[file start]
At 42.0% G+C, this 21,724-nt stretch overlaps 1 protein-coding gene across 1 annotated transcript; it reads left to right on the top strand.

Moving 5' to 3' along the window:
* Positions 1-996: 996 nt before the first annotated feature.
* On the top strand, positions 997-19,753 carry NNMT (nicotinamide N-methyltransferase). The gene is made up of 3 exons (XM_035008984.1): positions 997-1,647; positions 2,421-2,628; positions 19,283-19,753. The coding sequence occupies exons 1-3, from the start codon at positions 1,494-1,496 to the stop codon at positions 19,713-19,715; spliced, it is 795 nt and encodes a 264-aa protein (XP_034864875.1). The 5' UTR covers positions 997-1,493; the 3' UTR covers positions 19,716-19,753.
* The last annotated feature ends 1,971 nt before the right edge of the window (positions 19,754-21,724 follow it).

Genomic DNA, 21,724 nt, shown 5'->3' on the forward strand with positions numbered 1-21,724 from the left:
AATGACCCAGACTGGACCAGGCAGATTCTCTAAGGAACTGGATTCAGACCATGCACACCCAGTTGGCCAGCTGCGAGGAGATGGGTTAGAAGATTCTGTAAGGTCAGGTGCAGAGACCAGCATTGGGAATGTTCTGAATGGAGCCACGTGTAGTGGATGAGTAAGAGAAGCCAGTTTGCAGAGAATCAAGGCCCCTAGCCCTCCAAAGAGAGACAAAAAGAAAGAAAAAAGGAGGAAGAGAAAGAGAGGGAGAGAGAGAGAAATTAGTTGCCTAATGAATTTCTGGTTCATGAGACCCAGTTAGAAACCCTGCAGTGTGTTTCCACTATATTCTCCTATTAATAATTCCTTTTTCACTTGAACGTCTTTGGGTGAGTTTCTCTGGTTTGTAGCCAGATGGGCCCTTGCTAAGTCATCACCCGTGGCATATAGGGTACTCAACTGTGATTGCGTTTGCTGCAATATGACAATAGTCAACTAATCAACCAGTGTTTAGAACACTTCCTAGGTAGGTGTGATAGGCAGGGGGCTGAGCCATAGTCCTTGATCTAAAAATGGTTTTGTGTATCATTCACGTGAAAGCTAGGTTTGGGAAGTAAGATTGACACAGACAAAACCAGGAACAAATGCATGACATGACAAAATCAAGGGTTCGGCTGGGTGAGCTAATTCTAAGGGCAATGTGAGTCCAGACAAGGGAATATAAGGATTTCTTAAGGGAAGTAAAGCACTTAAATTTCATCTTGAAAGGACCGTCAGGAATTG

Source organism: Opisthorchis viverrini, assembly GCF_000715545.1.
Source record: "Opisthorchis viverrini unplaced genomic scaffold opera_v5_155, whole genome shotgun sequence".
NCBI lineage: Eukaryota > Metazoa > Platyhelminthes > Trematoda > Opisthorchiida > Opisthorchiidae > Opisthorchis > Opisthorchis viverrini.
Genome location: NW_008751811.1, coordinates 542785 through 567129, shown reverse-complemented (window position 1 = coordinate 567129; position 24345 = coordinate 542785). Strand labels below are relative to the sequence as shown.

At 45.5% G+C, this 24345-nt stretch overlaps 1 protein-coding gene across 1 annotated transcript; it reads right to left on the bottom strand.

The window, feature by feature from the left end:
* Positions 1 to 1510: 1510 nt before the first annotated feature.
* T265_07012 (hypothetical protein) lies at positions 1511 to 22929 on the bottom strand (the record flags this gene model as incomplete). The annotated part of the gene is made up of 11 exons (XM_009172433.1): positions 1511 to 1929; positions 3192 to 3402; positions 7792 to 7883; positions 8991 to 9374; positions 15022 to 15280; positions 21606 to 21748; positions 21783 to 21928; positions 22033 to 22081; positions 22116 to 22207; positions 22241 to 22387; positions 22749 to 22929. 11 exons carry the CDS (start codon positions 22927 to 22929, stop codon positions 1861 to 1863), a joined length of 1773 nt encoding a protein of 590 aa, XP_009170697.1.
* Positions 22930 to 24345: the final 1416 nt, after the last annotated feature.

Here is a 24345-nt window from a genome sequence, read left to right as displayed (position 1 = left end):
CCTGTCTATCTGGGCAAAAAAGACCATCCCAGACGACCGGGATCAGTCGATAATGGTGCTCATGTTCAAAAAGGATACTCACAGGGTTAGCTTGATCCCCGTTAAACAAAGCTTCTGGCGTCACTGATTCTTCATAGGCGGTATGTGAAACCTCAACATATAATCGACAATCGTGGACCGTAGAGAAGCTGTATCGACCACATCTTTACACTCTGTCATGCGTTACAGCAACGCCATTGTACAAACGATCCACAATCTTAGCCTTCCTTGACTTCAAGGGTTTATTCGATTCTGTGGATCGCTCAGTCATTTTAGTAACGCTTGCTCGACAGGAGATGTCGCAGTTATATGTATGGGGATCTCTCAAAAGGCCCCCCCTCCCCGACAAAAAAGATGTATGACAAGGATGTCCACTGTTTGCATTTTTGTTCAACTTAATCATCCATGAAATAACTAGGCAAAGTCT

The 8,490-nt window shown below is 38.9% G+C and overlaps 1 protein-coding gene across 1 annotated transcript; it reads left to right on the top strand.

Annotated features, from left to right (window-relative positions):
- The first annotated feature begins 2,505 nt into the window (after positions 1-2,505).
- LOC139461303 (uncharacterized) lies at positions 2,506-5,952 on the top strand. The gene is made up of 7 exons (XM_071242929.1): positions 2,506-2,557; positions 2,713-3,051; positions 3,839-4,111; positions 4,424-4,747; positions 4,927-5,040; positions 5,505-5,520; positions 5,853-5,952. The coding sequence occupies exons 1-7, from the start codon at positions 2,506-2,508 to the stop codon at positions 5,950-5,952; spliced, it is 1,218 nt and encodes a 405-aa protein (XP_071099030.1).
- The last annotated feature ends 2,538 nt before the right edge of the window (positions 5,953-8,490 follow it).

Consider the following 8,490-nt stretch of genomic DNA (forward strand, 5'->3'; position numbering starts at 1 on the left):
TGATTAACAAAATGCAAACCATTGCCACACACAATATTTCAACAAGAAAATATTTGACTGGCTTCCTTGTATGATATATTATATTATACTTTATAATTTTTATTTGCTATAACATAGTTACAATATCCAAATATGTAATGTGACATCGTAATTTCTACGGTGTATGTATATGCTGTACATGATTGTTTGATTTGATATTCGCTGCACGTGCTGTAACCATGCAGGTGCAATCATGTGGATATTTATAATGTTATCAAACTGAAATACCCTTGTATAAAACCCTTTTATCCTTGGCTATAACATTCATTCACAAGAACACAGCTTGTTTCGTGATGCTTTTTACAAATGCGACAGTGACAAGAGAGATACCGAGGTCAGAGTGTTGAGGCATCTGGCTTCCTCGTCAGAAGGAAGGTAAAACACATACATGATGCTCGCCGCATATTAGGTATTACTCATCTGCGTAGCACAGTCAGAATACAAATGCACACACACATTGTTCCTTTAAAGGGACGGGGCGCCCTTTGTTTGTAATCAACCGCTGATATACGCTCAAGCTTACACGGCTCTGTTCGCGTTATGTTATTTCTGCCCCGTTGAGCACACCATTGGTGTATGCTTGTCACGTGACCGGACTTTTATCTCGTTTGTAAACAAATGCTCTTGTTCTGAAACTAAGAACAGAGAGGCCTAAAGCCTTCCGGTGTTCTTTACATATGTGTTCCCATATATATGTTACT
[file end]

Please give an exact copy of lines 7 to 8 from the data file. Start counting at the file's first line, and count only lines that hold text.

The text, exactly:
AATGACCCAGACTGGACCAGGCAGATTCTCTAAGGAACTGGATTCAGACCATGCACACCCAGTTGGCCAGCTGCGAGGAGATGGGTTAGAAGATTCTGTAAGGTCAGGTGCAGAGACCAGCATTGGGAATGTTCTGAATGGAGCCACGTGTAGTGGATGAGTAAGAGAAGCCAGTTTGCAGAGAATCAAGGCCCCTAGCCCTCCAAAGAGAGACAAAAAGAAAGAAAAAAGGAGGAAGAGAAAGAGAGGGAGAGAGAGAGAAATTAGTTGCCTAATGAATTTCTGGTTCATGAGACCCAGTTAGAAACCCTGCAGTGTGTTTCCACTATATTCTCCTATTAATAATTCCTTTTTCACTTGAACGTCTTTGGGTGAGTTTCTCTGGTTTGTAGCCAGATGGGCCCTTGCTAAGTCATCACCCGTGGCATATAGGGTACTCAACTGTGATTGCGTTTGCTGCAATATGACAATAGTCAACTAATCAACCAGTGTTTAGAACACTTCCTAGGTAGGTGTGATAGGCAGGGGGCTGAGCCATAGTCCTTGATCTAAAAATGGTTTTGTGTATCATTCACGTGAAAGCTAGGTTTGGGAAGTAAGATTGACACAGACAAAACCAGGAACAAATGCATGACATGACAAAATCAAGGGTTCGGCTGGGTGAGCTAATTCTAAGGGCAATGTGAGTCCAGACAAGGGAATATAAGGATTTCTTAAGGGAAGTAAAGCACTTAAATTTCATCTTGAAAGGACCGTCAGGAATTG

Source organism: Opisthorchis viverrini, assembly GCF_000715545.1.